Maharashtra, especially the Vidarbha region, is infamous for farmers' suicides due to frequent crop failures as a result of adverse weather and pest attack.
In the last kharif season, too, the weather was unfavourable due to drought, and pest build-up was fairly menacing. But for a change, instead of losing their crops, most farmers bagged relatively bigger harvests of cotton and soyabean, the two predominant crops of the region.
This transformation was the result of meticulous monitoring of the proliferation of pests and crop situation, followed by timely technical advice to the farmers on how to combat the emerging threat.
The use of information technology for quicker communication of advisories to the farmers helped them take timely action to check pest attacks and also mitigate the impact of deficient rainfall on crops.
A path-breaking programme of surveillance and awareness creation was launched for this purpose by the New Delhi-based National Centre for Integrated Pest Management (NCIPM) in 28 districts of Maharashtra where soyabean and cotton crops are predominantly grown.
This centre, along with three other research institutes of the Indian Council of Agricultural Research (ICAR) and three agricultural universities, provided the technical guidance and arranged for training of the personnel of the state agricultural department in integrated pest management (IPM) technology.
The state department carried out the field activities with the help of selected volunteer farmers. Over 270 situation-specific technical advisories were disseminated through SMSs to five elite farmers in each of about 30,000 villages to spread the messages to nearly 2 lakh farmers.
According to NCIPM director O M Bambawale, this massive project succeeded in achieving its objective because of the wholehearted support of the state agriculture department. Technology to cope with the pests and other adverse conditions is available; but the technical advice based on this technology normally does not reach the farmers in time. This programme removed that hurdle.
Faced with repeated crop failures due to the attack of pests like American bollworms (Helicoverpa armigera), tobacco caterpillar (Spodoptera litura), semiloopers, beetles and others, a large number of farmers in Maharashtra, particularly in Vidarbha, had replaced cotton with soyabean in recent years. Consequently, soyabean now occupies almost the same acreage (3 million hectares) as does cotton.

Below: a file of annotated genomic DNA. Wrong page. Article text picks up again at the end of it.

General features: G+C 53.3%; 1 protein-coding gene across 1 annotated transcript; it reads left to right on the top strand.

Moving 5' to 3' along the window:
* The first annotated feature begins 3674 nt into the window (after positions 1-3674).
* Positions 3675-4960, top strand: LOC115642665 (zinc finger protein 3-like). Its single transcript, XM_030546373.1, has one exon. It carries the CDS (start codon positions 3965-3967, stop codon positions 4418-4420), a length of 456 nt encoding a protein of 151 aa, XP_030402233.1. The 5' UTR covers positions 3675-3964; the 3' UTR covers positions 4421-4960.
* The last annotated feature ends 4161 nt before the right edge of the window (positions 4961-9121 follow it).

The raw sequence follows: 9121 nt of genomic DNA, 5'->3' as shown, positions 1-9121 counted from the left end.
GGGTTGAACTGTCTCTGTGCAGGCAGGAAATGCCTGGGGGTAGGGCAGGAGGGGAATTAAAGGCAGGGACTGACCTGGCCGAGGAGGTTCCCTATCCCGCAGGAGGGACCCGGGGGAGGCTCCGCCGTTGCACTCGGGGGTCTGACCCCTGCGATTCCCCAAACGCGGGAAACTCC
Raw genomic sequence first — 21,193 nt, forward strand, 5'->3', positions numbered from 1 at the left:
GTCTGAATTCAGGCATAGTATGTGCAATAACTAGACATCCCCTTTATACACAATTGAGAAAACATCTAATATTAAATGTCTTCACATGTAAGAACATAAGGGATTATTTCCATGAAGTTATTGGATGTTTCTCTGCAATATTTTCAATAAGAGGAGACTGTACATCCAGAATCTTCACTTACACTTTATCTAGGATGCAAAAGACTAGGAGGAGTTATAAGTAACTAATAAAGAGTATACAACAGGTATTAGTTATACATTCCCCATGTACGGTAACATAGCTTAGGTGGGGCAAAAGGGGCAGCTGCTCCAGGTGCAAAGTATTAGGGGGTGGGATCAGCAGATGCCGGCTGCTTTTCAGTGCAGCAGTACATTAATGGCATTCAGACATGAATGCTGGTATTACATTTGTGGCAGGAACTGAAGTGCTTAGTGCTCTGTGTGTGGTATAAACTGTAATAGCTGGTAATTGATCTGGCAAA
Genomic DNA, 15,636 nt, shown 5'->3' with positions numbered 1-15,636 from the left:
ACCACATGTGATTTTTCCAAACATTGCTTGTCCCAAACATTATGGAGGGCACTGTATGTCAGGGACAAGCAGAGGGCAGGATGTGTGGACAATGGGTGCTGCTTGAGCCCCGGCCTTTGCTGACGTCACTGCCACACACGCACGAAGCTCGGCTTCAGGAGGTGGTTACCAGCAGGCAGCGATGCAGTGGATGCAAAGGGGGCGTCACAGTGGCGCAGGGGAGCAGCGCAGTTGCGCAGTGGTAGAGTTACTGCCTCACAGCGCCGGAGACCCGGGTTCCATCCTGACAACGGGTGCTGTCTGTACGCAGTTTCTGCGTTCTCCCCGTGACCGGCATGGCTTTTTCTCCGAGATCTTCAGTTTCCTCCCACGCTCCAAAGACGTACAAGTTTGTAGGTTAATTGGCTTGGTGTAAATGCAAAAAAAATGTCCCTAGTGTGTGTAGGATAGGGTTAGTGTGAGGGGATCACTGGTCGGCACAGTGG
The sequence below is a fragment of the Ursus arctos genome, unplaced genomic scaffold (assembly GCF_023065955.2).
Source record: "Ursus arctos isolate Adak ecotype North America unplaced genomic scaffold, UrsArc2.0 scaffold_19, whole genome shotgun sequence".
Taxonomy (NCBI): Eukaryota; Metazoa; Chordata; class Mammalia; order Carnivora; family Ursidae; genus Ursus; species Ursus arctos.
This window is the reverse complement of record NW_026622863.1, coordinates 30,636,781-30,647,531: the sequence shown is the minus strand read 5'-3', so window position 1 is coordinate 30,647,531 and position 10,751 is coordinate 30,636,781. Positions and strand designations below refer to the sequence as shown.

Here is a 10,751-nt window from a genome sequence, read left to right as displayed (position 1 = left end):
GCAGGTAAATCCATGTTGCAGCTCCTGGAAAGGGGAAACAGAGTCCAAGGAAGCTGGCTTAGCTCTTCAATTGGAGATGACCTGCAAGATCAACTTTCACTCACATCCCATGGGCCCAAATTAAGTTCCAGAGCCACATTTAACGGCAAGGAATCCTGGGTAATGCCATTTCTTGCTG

In 2008-09, the Vidarbha region witnessed an epidemic of these pests, causing massive damage to soyabean in an area of about 7.5 lakh hectares. The aggregate monetary loss to the farmers was assessed at over Rs 1,000 crore (Rs 10 billion). The government's compensation package of about Rs 401 crore (Rs 4.01 billion) could only partially offset the farmers' actual losses.
However, this adversity spurred the state agriculture department to gear itself up for averting a repeat of this by involving the research institutes in preparing and implementing suitable crop- and pest-management strategies in 2009-10 kharif season.
The awareness-cum-surveillance project, prepared by the NCIPM, involved regular monitoring of pest build-up in the fields by the trained personnel to identify hotspots of pest infestation and prompt adoption of the remedial management strategies. The available pesticide supplies were diverted to the heavily pest-infested spots.
The net result was a significant 67 per cent decrease in area reporting pest population in excess of the economic threshold limit (ETL) in 2009-10 as compared to 2008-09. Even the areas where the pest population crossed the threshold level, the pests were managed effectively to keep the economic losses to the minimum.
This is claimed to have led to a productivity increase of nearly 19 per cent over the previous year despite a prolonged dry spell of 27 days, between July 24 and August 19, 2009, which affected the flowering and pod formation in the soyabean crop.
The monetary gains to the growers are reckoned by the NCIPM at over Rs 1,047 crore (Rs 10.47 billion).
Encouraged by the outcome of this project, the Maharashtra government, as also the Centre, now wants this model of surveillance-cum-technical advice to be replicated elsewhere as well.
While Maharashtra wants the programme to continue on a regular basis, the Centre is going to launch a similar programme in states like Andhra Pradesh, Karnataka, Madhya Pradesh and south-western Uttar Pradesh for the two main pulse crops, chick pea (chana) and pigeon pea (tur or arhar).
However, to achieve success, the agriculture departments of the states would have to galvanise their otherwise lethargic field staff for implementing this programme as sincerely as was done in Maharashtra. Otherwise, even this well-conceived scientific strategy would meet its Waterloo.